Symptoms of PPD are the similar as those for clinical depression and may encompass particular fears for instance excessive preoccupation with the child’s health or disturbing thoughts of harming the baby. Given the stressful conditions of caring for a new baby, it is quite obvious that new mothers may be more tired, moody and anxious. But when a new mother is feeling drastic alterations in motivation, appetite or mood she must look for mental health professional for advice. For a clinical diagnosis of postpartum depression to be conducted, signs of PPD typically must be seen for more than two weeks post childbirth to distinguish them from post pregnancy disorders.

Causes of Postpartum Depression (PPD)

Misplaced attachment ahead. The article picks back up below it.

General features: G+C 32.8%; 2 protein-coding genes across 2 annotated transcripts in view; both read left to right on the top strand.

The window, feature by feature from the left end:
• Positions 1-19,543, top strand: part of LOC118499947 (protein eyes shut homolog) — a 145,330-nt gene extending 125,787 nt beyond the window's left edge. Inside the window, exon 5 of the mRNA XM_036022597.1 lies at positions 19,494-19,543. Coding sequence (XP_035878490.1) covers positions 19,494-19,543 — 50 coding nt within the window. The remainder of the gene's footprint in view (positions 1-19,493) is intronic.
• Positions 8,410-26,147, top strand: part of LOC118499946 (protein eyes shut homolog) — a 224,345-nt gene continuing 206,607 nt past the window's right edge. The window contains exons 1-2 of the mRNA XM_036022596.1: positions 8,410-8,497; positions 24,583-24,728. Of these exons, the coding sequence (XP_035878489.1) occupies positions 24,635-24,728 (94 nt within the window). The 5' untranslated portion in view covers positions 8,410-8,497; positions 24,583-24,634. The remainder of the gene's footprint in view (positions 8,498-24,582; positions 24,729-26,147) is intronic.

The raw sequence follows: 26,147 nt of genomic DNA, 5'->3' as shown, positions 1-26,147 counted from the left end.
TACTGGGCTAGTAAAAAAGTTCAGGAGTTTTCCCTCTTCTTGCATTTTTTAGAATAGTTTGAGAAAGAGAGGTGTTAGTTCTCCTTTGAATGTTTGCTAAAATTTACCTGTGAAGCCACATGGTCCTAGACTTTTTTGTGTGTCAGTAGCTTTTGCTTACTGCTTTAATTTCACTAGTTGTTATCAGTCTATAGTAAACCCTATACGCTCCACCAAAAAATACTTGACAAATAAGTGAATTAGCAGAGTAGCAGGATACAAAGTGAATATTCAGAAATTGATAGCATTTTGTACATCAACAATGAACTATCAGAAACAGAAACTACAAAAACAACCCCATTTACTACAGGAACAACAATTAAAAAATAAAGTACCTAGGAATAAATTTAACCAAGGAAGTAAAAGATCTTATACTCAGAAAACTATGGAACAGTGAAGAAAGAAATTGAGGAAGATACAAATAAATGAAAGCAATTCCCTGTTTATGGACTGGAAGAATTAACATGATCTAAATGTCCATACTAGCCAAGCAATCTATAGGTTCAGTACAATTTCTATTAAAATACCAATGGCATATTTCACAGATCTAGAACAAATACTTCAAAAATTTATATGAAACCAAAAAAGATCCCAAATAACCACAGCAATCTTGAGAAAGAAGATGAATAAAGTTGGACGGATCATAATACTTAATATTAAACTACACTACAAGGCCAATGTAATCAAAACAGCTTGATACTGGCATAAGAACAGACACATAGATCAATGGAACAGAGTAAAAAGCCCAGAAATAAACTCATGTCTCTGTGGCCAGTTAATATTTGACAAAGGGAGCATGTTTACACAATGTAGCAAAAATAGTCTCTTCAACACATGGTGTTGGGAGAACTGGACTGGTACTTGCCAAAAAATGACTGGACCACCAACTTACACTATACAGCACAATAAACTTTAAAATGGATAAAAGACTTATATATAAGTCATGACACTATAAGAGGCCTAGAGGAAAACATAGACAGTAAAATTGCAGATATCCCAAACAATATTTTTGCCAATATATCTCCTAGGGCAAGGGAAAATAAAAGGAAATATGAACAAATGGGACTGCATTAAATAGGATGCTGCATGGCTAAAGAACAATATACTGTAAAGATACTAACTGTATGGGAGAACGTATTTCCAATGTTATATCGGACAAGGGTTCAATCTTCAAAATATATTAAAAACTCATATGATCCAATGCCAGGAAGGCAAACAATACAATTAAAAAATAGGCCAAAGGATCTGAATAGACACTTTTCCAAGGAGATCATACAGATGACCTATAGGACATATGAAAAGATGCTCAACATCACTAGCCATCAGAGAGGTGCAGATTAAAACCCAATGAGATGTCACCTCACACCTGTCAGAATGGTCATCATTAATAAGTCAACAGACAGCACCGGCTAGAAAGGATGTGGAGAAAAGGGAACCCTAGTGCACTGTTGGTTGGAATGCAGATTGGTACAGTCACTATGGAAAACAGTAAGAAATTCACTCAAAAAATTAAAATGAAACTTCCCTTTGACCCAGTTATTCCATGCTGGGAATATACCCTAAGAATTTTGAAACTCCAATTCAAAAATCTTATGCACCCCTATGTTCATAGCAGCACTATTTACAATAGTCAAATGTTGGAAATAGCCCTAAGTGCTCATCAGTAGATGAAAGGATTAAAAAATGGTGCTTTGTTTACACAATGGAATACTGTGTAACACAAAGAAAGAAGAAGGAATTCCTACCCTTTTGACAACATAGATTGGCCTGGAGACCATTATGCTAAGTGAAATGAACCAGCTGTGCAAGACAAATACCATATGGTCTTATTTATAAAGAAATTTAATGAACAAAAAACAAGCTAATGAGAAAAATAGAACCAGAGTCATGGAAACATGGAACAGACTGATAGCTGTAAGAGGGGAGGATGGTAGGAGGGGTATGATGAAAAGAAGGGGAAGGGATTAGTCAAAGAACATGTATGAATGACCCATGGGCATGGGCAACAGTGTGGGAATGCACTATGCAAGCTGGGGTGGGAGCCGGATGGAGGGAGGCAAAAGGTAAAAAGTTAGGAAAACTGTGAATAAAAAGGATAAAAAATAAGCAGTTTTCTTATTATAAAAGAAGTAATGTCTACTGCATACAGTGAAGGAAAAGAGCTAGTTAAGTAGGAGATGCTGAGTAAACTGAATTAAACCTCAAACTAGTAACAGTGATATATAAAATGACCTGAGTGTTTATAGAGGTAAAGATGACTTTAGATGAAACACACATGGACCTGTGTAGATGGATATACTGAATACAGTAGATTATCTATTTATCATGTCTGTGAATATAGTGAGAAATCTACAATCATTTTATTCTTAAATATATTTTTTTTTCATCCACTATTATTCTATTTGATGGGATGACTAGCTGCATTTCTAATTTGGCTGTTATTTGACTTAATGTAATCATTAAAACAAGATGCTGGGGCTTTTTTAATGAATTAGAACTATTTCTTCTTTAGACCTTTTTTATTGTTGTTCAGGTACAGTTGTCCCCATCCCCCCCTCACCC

The causes of PPD are not very obvious but research says that the following factors may attribute to the onset of PPD:

  • Hormonal Changes: A woman undergoes the greatest hormonal fluctuation levels post delivery. Comprehensive hormone fluctuations, like reduced serotonin levels, is witnessed post delivery and may be crucial in the development of PPD.

  • Situational Risks: Childbirth itself is a great life change and transition, and huge changes can result in a deal of stress and lead to depression. If a prominent event coincides with childbirth, a mother may get more susceptible than average to PPD.

  • Life Stresses: Ongoing stressful events can catapult the pressures of giving birth to a new baby and may stimulate PPD. For instance, excessive stress at the work place added to the liabilities of a new mother which can lead to emotional stress that could result in PPD. The level of the mother’s relationship with the baby’s father and any unresolved situation related to the pregnancy might also influence a mother’s risk of getting PPD.

Postpartum Depression (PPD) Treatments